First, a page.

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  • Ronald Reagan Roundtable: Reagan and the End of the Cold War

    Posted by seydlitz89 on February 7th, 2011 (All posts by )

    Ronald Reagan gave one of his most famous speeches in Berlin in June 1987, the famous one where he invited the Soviet leader of the time to “tear down this wall”. I was in the audience of that speech, about five rows back, and close enough to see the man very clearly. I had voted for Ronald Reagan in both 1980 and 1984 and had been present at his first inaugural in Washington DC. Count me as a true believer. At the time in Berlin we thought it a rather significant speech and he was after all not only addressing Berlin, but the whole world. There were indications that big changes were in the works, but no one could have guessed how momentous those changes would in fact be.

    Too often, the legacy of Ronald Reagan and the Cold War is seen from a military-technological perspective, which is the way we have come to view military affairs in general, simply as a endless quest for “enhanced capabilities” in search of a threat. That confusion has particularly taken root since 1992 (the “Defense Planning Guidance” of that year is significant in this regard). This is not what I wish to point out and I hardly see defense spending in general as a positive legacy, although spending on personnel in the 1980s did much to allow us to respond quickly to the changing political environment exploiting to the full the military intelligence collection potential, as we did between 1989-92.

    In my view, Reagan’s significant contribution to ending the Cold War was in what he brought to diplomacy. Specifically his ability to negotiate effectively with Soviet Leaders, particularly Mikhail Gorbachev, and convince them that he could deliver on his promises. Ronald Reagan realized that Gorbachev was serious in his reform efforts and quickly discarded any confrontational approach adapting one of cooperation instead.

    Things did not start off well however. Gorbachev had not appeared impressed with Reagan at first, but soon Mitterrand and other Western leaders convinced Gorbachev that Reagan was a person he could negotiate with and not the “clown and fool” that Gorbachev had portrayed him as previously. This set up Reykjavik in 1986 which in turn set up the INF treaty. Without this relationship between Reagan and Gorbachev there would have been no treaty and Soviet reformers would have shelved much of their reform program since it would have been impossible to face Gorbachev’s domestic opposition (the Soviet Military industrial complex or “VPK” and the state security apparatus) without having the road open to negotiation with the US.

    The significant part that Ronald Reagan played, and possibility only he could have played it so well, was to clear the international front for the Soviet reformers to settle accounts with their more dangerous, that is their domestic opposition, particularly within the Soviet military and VPK. In other words, Ronald Reagan allowed Mikhail Gorbachev to destroy the Soviet Union from within under the guise of attempting to “reform” it. Notice how Reagan’s military spending prior to the breakthough of 1986 actually allowed for his later diplomatic triumphs, but was largely superfluous in terms of national strategy after that point. Reagan was effective not only because he was sincere and came across as sincere, but perhaps even more so since he corresponded to Soviet stereotypes of what “American imperialism” was, as an obvious member of this group he could assure the Soviets of his intentions in a way a “Liberal” US president never could, that is the Liberal would have come across as a puppet to the actual interests operating in the background. For the Soviets, Reagan on the other hand was obviously no puppet.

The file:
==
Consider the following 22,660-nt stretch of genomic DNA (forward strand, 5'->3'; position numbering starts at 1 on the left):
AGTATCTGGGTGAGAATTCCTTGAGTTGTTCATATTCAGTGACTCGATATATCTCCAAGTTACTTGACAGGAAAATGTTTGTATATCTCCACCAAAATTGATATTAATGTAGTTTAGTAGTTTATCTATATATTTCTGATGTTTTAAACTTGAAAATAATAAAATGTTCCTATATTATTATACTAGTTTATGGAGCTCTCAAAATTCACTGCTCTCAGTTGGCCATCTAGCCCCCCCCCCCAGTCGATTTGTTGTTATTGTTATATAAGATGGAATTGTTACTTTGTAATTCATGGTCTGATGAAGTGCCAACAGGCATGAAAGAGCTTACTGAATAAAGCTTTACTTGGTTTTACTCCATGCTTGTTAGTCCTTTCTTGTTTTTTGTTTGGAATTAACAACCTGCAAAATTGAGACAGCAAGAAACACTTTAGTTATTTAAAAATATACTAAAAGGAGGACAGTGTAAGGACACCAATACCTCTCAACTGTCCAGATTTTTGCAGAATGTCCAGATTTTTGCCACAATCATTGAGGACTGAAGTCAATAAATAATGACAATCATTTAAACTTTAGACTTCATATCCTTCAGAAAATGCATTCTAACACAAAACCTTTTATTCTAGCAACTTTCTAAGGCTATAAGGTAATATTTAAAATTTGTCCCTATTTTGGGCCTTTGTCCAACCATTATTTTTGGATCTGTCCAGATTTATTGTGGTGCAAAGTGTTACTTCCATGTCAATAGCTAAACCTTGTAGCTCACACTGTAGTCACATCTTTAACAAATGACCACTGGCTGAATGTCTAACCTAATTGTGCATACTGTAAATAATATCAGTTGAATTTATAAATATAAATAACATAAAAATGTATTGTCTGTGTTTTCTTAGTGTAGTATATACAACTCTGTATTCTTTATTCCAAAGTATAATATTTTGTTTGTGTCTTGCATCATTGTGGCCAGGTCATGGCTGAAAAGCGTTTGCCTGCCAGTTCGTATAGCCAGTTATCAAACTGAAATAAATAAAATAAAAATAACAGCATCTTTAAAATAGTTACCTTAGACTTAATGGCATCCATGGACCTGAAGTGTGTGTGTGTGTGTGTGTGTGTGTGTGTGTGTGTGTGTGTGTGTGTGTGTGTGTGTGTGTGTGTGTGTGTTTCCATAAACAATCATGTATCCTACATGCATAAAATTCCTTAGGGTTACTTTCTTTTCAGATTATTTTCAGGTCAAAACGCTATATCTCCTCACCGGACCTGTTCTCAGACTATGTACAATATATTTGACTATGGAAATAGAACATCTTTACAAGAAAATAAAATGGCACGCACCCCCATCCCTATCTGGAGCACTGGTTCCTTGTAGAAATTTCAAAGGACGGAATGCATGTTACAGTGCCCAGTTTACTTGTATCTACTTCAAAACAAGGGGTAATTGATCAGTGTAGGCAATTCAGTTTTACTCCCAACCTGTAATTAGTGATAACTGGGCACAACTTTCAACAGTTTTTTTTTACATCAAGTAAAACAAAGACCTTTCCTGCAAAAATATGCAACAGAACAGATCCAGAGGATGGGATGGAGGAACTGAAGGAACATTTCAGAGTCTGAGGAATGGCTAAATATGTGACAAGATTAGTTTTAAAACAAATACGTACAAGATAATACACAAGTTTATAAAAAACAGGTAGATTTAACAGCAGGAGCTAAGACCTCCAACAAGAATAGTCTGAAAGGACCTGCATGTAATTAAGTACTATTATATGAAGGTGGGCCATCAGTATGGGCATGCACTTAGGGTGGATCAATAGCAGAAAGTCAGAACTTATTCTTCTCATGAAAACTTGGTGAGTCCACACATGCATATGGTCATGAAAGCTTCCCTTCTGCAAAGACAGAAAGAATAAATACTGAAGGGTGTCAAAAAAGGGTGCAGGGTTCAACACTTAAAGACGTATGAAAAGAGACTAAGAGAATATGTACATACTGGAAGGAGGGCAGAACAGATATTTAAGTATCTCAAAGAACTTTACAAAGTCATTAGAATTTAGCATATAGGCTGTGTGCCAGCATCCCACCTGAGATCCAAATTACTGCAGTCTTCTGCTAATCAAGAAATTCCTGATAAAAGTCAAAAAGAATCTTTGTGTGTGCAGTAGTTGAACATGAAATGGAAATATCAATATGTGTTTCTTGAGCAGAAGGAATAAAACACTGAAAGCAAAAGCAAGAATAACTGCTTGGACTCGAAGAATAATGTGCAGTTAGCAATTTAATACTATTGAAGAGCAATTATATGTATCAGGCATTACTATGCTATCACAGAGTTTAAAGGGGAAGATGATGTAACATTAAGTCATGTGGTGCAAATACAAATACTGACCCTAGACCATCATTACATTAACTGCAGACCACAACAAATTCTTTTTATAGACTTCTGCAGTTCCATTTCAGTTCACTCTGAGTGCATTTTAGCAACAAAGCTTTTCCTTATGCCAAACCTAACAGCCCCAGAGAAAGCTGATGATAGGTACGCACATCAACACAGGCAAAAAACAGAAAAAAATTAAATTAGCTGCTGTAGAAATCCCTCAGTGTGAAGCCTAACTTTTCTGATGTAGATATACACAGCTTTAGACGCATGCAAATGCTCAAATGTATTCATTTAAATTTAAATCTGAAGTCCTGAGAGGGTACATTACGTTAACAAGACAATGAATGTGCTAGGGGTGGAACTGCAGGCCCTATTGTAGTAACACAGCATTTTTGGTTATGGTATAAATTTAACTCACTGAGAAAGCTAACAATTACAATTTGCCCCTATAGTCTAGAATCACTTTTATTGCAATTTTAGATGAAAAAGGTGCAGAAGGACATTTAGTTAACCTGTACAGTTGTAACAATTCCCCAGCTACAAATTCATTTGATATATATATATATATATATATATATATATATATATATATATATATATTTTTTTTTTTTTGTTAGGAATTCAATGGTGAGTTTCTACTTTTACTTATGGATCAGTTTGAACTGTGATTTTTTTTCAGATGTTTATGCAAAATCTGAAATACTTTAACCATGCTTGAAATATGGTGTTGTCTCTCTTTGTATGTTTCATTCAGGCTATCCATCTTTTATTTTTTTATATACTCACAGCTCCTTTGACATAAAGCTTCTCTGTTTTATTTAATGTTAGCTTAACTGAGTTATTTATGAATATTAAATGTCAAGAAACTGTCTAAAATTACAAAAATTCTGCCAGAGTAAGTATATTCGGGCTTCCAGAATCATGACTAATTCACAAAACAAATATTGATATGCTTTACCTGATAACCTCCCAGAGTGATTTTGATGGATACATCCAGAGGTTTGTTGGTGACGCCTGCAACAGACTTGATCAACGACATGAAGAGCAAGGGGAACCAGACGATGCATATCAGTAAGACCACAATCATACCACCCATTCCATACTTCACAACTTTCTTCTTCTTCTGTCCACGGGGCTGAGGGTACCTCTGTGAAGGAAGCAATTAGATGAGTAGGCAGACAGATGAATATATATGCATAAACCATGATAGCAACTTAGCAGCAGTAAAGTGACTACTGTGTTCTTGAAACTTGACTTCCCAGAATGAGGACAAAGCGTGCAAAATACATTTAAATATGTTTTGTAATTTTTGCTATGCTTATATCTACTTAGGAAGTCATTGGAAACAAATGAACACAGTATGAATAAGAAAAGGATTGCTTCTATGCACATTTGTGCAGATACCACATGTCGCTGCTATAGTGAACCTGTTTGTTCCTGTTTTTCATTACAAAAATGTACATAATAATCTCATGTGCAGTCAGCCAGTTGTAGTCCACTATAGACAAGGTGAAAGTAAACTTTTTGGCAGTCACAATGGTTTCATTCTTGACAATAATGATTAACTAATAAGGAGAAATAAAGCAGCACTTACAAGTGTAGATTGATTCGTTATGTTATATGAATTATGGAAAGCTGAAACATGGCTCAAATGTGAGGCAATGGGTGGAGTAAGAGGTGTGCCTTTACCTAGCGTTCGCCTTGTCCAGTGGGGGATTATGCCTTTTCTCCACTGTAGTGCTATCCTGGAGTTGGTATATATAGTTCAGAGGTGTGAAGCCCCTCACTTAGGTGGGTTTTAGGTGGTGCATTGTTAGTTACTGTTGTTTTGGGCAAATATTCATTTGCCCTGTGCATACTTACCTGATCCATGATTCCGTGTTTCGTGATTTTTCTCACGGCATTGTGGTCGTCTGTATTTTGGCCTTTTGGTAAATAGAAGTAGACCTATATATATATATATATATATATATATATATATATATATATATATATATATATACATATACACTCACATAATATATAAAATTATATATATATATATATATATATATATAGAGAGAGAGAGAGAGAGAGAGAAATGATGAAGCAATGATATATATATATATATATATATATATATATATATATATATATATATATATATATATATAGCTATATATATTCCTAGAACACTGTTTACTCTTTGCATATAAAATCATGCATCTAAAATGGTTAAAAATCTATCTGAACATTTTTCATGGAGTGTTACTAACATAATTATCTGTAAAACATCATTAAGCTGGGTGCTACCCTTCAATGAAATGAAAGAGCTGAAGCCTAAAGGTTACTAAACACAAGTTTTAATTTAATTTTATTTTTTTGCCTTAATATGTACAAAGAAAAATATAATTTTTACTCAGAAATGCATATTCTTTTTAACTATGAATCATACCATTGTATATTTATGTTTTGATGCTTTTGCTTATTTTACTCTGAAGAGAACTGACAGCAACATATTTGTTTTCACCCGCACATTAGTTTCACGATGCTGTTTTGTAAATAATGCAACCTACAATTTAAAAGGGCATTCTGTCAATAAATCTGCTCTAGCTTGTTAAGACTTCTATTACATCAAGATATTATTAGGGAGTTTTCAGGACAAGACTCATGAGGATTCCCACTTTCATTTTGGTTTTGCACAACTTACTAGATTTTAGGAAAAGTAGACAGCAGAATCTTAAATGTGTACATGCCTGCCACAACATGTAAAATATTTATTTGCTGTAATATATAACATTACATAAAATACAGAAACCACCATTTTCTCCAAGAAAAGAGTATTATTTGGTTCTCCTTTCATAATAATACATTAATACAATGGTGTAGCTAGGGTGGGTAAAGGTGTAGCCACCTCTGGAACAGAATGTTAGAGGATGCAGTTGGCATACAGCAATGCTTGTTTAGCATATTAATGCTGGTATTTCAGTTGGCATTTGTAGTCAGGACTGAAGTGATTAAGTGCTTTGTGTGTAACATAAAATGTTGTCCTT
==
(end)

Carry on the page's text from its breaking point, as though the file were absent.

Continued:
Ronald Reagan was also the culmination of perhaps the most successful national strategy in US history, that is the US policy of containment and some dialog with the Soviet Union from 1947-1991. As an authentic conservative president – as opposed to what passes for “conservative” today, that is the radical right and the rejection of a conservative perspective – Reagan was the penultimate in a long line of US presidents who participated in the formulation and implementation of this successful and pragmatic policy.

    How fragile the entire Soviet system was, was not obvious to anyone at the time, although Gorbachev’s opposition may have had a far clearer view of the future than Gorbachev and his reformers did. This did not preclude Gorbachev turning to the right after 1990 in an attempt to salvage something from the collapsing wreckage of the Soviet system, but by then it was too late. The Soviet Union and the Soviet military/VPK complex were inseparable and with the end of the latter the future of the former was just a matter of time. Also part of the Soviet dilemma was ideological/doctrinal/strategic thinking in that they could only conceive of their military in certain terms linked with Marxist-Leninist thought, the military as the vanguard of the revolution. A military for strictly defensive purposes was irrational from this perspective.

     

    19 Responses to “Ronald Reagan Roundtable: Reagan and the End of the Cold War”

    1. zenpundit Says:

      Excellent. I think you are spot on here re: Reagan and his strategy with the Soviets once Gorbachev replaced the series of zombies as Gensec

      I am very much in agreement. Moreover, you are highlighting an aspect of Reagan’s skill set that I Will be focusing on in my first post

    2. deichmans Says: